A focus-creating question for new executive leaders

Sometimes, your journey to the top makes you believe you already know the view from the summit. Even before you get there.

Executive leaders work diligently to get to the top. As deserving performers over the years, they learn in the school of hard knocks. Many a time, they have made a mental note of how they will do things differently once their time comes.

Ask them questions and they will have ready answers. How their function, their area is performing. What the ‘real’ obstacles are.  What the most crucial tasks are, who the most critical team-members are. All this and more. In effect, they know what efforts they want to put in when their time comes.

And when they do take charge, the first impulse is to intensify effort. They want their team, their function to do better on all parameters. What does the executive leader do? In good faith, he takes upon himself the responsibility of being a good leader. And looks inwards, to his responsibility area, the team in place, and how he can lead them.

What is wrong with this? If that is all they do and things turn out well, then apparently nothing. But that is a rarity.

If there is a hiccup, it could be because a crucial pre-requisite is missing.

Results. A fresh assessment of what constitutes results for the leader.

A new executive leader in IT will launch forth on his dream ‘game-changer’ initiative that he believes will make IT an outperformer. He wants to surprise his peers and the top boss and keeps this as his little secret. All significant effort within is now redirected at this initiative. The leader has not thought through what ‘results’ are. If they fail to deliver the results once considered sacrosanct, and business is hampered, that indicates that one has faltered in thinking through and acting upon the ‘mission’ of IT – an even more fundamental lapse.

A new executive leader in customer service or HR unilaterally decides that the internal-service level agreements need to be re-negotiated. Rather than raise it upfront with his peers and the top boss, he encourages his team to be newly assertive and demanding in cross-functional dealings. This is sure to win him brownie points as a leader who cares for his team and wants the best for them. Again, the leader has not thought through what ‘results’ are.

A relook at results. A re-articulation of what matters and why. That’s what is needed. Doing it requires discipline. And an ability to overcome the natural instinct we have. Our natural instincts as human beings is to focus on what we can control, especially in a secure environment. Rather than go out and seek to understand the wider external environment that is beyond our control. Executive leaders home in on that same natural instinct and look inwards, to their function, and their team, and themselves as leaders.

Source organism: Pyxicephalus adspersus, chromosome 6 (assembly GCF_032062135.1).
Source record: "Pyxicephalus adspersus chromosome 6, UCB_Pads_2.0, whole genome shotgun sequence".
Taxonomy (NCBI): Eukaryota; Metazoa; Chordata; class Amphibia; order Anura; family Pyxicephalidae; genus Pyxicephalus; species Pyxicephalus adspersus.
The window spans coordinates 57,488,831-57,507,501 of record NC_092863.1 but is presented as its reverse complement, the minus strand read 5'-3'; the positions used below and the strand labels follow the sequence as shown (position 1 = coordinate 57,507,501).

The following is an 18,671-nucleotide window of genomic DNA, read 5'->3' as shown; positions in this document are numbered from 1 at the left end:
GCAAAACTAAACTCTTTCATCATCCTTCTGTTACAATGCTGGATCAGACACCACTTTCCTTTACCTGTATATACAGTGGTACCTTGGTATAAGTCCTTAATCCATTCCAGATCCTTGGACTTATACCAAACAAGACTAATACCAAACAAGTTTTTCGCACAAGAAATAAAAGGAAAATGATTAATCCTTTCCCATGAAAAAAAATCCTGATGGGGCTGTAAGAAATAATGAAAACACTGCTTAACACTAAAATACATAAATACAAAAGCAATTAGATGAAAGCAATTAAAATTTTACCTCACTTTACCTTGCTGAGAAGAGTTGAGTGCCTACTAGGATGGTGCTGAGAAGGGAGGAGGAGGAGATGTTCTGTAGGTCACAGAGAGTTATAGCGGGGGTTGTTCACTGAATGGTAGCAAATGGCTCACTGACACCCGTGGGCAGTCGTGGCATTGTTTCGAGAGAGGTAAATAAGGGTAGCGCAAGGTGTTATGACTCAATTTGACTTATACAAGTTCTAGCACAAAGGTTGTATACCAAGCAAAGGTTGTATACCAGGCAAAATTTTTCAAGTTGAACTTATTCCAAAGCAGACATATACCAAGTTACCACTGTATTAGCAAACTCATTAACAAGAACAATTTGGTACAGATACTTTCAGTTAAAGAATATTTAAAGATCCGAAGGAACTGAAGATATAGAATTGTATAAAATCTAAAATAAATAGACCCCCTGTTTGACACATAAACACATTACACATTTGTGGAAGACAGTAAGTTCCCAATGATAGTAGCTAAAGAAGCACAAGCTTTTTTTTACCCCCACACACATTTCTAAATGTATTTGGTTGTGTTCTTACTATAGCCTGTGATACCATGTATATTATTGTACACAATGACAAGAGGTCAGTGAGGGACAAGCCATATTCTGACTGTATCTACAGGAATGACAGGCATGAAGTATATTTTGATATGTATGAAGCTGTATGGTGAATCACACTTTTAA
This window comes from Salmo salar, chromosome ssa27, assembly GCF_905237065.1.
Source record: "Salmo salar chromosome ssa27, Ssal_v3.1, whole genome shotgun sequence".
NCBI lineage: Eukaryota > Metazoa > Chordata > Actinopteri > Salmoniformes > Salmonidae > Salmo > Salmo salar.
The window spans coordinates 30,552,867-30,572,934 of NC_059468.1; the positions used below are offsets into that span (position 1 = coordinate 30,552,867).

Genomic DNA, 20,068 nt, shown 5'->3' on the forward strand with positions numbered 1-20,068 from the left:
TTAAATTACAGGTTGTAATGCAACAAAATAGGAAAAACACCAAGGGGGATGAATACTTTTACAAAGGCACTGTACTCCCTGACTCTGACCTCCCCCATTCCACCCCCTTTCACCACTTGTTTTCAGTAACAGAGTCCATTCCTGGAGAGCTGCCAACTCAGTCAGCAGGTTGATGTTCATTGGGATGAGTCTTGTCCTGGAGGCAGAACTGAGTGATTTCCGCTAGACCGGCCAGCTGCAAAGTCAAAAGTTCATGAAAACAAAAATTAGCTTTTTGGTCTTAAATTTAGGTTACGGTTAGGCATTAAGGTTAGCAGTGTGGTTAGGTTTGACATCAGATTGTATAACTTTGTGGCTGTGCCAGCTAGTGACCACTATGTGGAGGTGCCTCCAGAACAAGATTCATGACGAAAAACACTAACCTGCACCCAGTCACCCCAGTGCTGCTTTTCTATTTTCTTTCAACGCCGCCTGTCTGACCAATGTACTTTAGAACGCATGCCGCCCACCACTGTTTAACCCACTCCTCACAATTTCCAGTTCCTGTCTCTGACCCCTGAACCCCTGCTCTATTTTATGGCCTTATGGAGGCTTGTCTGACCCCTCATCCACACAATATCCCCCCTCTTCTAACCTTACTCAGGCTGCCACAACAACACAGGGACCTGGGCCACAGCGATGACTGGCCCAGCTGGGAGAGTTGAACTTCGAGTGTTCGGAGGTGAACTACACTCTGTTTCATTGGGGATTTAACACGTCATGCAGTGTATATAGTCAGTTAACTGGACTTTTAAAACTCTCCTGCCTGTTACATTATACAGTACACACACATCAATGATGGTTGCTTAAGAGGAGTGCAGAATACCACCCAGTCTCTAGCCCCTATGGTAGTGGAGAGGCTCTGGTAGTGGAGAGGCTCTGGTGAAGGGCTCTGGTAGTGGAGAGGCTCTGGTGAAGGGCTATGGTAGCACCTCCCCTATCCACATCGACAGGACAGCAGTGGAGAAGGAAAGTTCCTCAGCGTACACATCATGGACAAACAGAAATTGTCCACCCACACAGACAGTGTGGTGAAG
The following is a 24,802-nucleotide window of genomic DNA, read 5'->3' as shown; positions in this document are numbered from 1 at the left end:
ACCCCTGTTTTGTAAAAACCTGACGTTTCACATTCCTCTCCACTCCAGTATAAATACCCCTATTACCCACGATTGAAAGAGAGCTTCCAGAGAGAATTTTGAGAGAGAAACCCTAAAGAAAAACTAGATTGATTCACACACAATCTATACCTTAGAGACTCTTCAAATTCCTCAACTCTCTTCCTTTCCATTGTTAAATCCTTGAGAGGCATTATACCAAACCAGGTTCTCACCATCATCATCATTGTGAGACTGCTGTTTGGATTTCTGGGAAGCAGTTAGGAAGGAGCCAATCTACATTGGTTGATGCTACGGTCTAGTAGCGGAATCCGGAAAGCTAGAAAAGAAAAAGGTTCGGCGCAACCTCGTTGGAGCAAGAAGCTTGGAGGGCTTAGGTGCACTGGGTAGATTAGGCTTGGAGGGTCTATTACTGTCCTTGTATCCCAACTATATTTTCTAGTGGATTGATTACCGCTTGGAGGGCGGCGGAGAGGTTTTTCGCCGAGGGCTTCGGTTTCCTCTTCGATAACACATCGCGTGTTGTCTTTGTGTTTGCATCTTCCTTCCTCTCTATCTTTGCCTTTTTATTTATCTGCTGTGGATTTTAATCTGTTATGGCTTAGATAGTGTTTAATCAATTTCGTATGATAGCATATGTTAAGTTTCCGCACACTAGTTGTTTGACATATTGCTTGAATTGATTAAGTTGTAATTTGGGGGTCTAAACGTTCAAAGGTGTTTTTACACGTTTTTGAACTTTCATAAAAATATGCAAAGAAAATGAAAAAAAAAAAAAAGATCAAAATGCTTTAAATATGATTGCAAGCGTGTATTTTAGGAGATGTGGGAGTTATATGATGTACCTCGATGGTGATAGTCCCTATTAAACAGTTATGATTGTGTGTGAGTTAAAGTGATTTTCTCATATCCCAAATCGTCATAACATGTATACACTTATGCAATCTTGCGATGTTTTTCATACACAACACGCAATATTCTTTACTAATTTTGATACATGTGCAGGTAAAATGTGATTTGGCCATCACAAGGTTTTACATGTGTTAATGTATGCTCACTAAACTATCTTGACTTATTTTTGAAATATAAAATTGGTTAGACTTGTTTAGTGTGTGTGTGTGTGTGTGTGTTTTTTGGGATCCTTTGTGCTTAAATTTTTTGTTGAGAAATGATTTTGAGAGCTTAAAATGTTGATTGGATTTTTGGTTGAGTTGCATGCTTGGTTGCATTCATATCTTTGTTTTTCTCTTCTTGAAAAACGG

This question can begin the process of overriding that natural instinct and moving beyond that inward bias into the external environment.

What is the one immediate key challenge?

Executive leaders will have a million different answers to this question. They will be tempted to dig up answers that begin with making changes within the team, the function, and their leadership.

When they persist with the question at a deeper level, they will realize a truth that can really act as a beacon or a compass – for all times, in all conditions. It is this. The results are always on the outside. The results that they aim at are achieved outside their secure environment.

For executive leaders, what becomes even more challenging is this. The higher the level of executive leadership, the closer they are to crossing the boundary of their organizational context. They are compelled to cross this because that’s where their results lie. Closer to the realm of the market, and the customer. Closer to the force-field of competitors.

And what an insecure and challenging environment that is! An executive leader has a measure of influence within his own organization beyond his immediate function. Outside of it, precious little.

Success begins in engaging with this environment. In getting a grasp of the demands of their task. In defining what constitutes effective results for their team. The answer will inevitably define how the team contributes to organizational success. And since it takes shape outside in a dynamic environment, it can and does change in nature and kind. This well-thought through, specific answer is the strategic context for leadership success.

 

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